‘We Are Seven’

‘We Are Seven’

Eight years before women could vote, they could come to the University of Alberta.

By Andy Grabia

The University Act of 1906 declared that “no woman shall by reason of her sex be deprived of any advantage or privilege accorded to male students of the university.” The Persons Case was still 20 years away, and women in Alberta were not provided the vote until 1916, but from the outset, women were granted admission to the University of Alberta.

In 1908, seven of the first 45 undergraduates were women. Agnes Kathleen Wilson was the first woman to register at the U of A. She was also a vice-president on the first Students’ Union, as well as an editor at The Gateway. She was accompanied by Ethel Anderson, Winnifred Dorothy Hyssop, Ada J. Johnston, Mary Elizabeth Lloyd, Decima Robinson and Erna Roedler. There was also a female graduate student in the first cohort, Jenny Storck Hill. The first seven female undergrads created their own society, the SIS (Seven Independent Spinsters), though little of their activities are known.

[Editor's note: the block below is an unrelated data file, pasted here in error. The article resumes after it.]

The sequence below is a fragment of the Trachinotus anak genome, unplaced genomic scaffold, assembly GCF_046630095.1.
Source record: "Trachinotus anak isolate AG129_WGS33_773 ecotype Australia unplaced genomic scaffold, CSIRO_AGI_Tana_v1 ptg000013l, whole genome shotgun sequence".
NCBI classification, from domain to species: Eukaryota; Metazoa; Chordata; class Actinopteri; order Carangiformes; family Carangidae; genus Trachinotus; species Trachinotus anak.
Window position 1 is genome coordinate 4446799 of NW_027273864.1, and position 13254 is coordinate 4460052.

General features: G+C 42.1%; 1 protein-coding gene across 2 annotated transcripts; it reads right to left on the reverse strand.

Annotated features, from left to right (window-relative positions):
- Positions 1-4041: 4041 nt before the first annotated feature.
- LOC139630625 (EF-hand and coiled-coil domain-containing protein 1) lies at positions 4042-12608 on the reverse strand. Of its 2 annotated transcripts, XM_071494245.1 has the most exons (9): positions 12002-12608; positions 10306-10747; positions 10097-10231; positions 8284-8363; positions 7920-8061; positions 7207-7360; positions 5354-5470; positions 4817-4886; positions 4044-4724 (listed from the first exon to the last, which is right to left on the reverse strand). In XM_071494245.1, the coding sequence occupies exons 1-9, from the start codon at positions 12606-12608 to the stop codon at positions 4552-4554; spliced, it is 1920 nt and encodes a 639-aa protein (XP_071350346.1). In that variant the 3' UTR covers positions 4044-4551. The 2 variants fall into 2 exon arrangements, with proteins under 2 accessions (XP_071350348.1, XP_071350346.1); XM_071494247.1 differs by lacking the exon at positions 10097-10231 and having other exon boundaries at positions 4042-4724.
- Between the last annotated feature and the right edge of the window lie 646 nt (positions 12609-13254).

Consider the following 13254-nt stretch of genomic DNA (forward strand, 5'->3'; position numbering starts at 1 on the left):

In the next four years, seven more women enrolled each year, expanding the co-ed population at the U of A. After a female sorority called Upsilon Upsilon (the “Umpty Umps”) was forbidden by President Tory (he was opposed to both fraternities and sororities), the women on campus created the Wauneita Society, which existed on campus until 1973.

160308-women-69-132-002-wauneita-society-1911The 1911 Wauneita Society (from left): Sylvia Robertson, Libby Lloyd, Decima Robinson, Helen Montgomery, Kathleen Lavell, Agnes Wilson, Mary Millar. (Photo courtesy U of A Archives, UAA 69-132-2)

Making an impact: Female firsts at the U of A

  • First student to receive an undergraduate degree: Decima Robinson (1911)
  • First student to receive a graduate degree: Jenny Storck Hill (1911)
  • First student to receive a medical degree: Leone McGregor (1925)

—With files from Ellen Schoeck

University of Alberta